Another group of change detection methods that have proved useful are bi-temporal linear data transformations. The most popular is principal component analyses (PCA), and they have been applied in many studies [810]. As an extension of the canonical correlation analysis, Nielsen [11] proposed multivariate alteration detection (MAD). An advantage of this method, compared to PCA, is its insensitivity to differences in sensor gain or atmospheric correction schemes [11]. It is also a good solution for detecting changes on a combination of different sensors; hence, it is especially useful in historical change detection studies.
Traditionally, change detection methods are based on an evaluation of individual pixels. However, the characteristics of VHR data and varying user needs mean that per-pixel approaches cannot meet the requirement of fast and highly accurate mapping [12]. Object-based image analysis (OBIA) is one of the solutions to the limitations of pixel-based methods. The principles of the OBIA (often referred also as GEOBIA (geographic object-based image analysis)) paradigm were given in [13,14] and more recently in [12]. The basic premise is to use meaningful image objects instead of pixels alone. Image objects consist of pixels grouped on the basis of homogeneity during the segmentation process. Objects can be analyzed on the basis of a variety of distinctive features that are unavailable in the case of per-pixel approach, such as topological relationships, geometry, size, etc. An extensive review of object-based change detection covering the issues, motivations, challenges and examples of algorithms was given by Chen et al. [15] and Hussain et al. [16].
The rationale for our methodology was to update the LC maps prepared in the SATChMo project. Other anticipated benefits were the ability to generate change statistics based on the images acquired for the project. Specifically, we wanted to address two change detection problems. The first was the accurate spatial identification of changed areas, and the second was the classification of transitions between LC classes. Change must be interpreted and its significance explained before it is finally inserted in a map-updating process. In order to achieve this, we need a precise definition of what is considered as a change in a particular case and a list of all of the LC transitions for which we are looking.
In the case of remote observations of the Earth, change can be assessed as a transition from one LC class to another, a boundary change of the same class of object or as a change within a specific LC class that influences the reflectance registered by the sensor and represents land conditions. In this paper, we limit the task to permanent changes that are associated with transitions between LC types. Changes that are of interest must be durable, i.e., they are not caused by change in the class condition (e.g., caused by the phenology fluctuations during the growing season).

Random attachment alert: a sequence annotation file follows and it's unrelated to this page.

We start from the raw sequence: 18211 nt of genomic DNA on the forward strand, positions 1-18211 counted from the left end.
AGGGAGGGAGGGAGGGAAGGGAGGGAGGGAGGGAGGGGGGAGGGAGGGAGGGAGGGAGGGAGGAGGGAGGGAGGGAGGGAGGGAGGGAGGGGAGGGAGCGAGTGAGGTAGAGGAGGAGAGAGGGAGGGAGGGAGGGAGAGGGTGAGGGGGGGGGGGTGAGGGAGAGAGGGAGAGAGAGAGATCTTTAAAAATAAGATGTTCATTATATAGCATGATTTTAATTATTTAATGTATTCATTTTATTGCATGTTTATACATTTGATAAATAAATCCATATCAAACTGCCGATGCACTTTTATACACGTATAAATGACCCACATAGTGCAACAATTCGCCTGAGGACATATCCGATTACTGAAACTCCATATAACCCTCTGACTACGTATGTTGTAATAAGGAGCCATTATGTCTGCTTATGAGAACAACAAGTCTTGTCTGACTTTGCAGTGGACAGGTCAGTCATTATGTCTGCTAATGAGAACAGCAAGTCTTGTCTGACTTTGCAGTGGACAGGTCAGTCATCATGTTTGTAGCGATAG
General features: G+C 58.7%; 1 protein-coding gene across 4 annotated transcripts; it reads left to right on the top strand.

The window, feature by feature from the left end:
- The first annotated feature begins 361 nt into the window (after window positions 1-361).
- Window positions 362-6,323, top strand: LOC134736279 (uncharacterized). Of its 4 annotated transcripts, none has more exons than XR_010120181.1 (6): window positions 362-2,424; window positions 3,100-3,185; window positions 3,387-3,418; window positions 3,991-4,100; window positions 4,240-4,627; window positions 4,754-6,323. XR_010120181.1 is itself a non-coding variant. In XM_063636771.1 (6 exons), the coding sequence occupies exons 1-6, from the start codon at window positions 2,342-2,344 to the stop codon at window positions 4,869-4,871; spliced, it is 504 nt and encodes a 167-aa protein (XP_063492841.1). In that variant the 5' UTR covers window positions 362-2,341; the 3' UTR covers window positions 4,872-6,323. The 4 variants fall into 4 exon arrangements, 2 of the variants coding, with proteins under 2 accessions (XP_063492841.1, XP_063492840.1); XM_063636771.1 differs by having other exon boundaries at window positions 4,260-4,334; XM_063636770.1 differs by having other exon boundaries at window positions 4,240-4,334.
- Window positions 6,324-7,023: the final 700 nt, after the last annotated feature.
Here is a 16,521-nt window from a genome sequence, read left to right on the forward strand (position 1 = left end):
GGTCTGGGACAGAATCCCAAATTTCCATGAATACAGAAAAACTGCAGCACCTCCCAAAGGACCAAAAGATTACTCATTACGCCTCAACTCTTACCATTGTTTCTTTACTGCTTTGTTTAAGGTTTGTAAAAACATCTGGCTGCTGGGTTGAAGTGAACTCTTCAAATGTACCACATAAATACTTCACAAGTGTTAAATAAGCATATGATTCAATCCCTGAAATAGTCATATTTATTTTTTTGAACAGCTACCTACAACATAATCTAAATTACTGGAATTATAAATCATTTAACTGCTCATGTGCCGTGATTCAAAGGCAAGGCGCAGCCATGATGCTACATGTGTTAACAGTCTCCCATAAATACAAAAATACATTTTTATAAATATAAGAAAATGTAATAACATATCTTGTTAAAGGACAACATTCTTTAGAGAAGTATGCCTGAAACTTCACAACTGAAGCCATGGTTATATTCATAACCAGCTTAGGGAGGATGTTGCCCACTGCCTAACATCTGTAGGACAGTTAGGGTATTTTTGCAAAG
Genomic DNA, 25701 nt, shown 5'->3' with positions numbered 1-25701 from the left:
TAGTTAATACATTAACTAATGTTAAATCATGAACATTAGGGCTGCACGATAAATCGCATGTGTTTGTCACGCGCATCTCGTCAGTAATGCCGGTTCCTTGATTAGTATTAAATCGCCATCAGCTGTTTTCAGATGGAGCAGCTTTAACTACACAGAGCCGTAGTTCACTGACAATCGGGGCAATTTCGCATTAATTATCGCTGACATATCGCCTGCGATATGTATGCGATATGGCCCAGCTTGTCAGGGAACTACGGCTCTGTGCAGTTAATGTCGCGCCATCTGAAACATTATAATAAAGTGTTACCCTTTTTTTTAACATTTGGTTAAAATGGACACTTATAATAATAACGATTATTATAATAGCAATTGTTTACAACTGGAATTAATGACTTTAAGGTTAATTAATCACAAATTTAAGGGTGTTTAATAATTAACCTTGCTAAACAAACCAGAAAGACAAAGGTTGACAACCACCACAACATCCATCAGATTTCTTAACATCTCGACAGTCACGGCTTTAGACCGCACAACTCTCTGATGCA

2. Materials and Methods

2.1. Study Area and Data

Our work is based on satellite images collected in the frame of the Area Frame Sampling Europe (AFS Europe) task under the SATChMo project. The goal of AFS Europe was to develop a statistical methodology for sample selection in order to provide LC statistics for European Union countries. There are 114 AFS sites, each of a size of 15 by 15 km. AFS collects data from all of the European environmental zones, starting from the Mediterranean in the south, through the temperate regions to Boreal in the north. The dataset for each site consists of images from 2009 (KOMPSAT2), 2010 (KOMPSAT2 and FORMOSAT2) and 2011 (GeoEye, QuickBird, IKONOS, FORMOSAT2). A detailed description of the AFS Europe service is given in Banaszkiewicz et al. [17]. The above list of sensors indicates that some image pairs used for change detection have different spatial resolutions; from 0.5 m to 2 m in the panchromatic channel and from 1 m to 8 m in multispectral channels. Each sensor provides four standard spectral channels: blue, green, red and infra-red. Townshend et al. [18] proved that even subpixel misregistration can have an impact on change detection and suggested that registration accuracy should be taken into account for any method. Hence, the first step of our data pre-processing was image-to-image co-registration. This helped to ensure that corresponding pixels on both images represented the same geographic location, and misclassifications caused by shifts of unchanged object boundaries were reduced. Because images from different years do not fully overlap, only the overlapping part was clipped and used for further processing.
The main SATChMo products are generic LC maps prepared for each European AFS site for the base year of 2009. All maps produced for AFS Europe are freely available at the project website [1]. They represent ten generic LC types (urban, bare ground, water, snow and ice, agriculture, forest, sparse woody vegetation, grassland, other vegetation, shadows and clouds). The classification algorithm was developed as a generic tool for processing VHR images. As most of the images acquired for SATChMo were KOMPSAT2, the algorithm was initially tailored to this kind of data (i.e., spatial resolution) and later extended to include FORMOSAT2 images. The algorithm also works well with other VHR images. It is based on OBIA and uses the concept of texture classification as a basic premise. A full description of this is given in Lewinski et al. [19]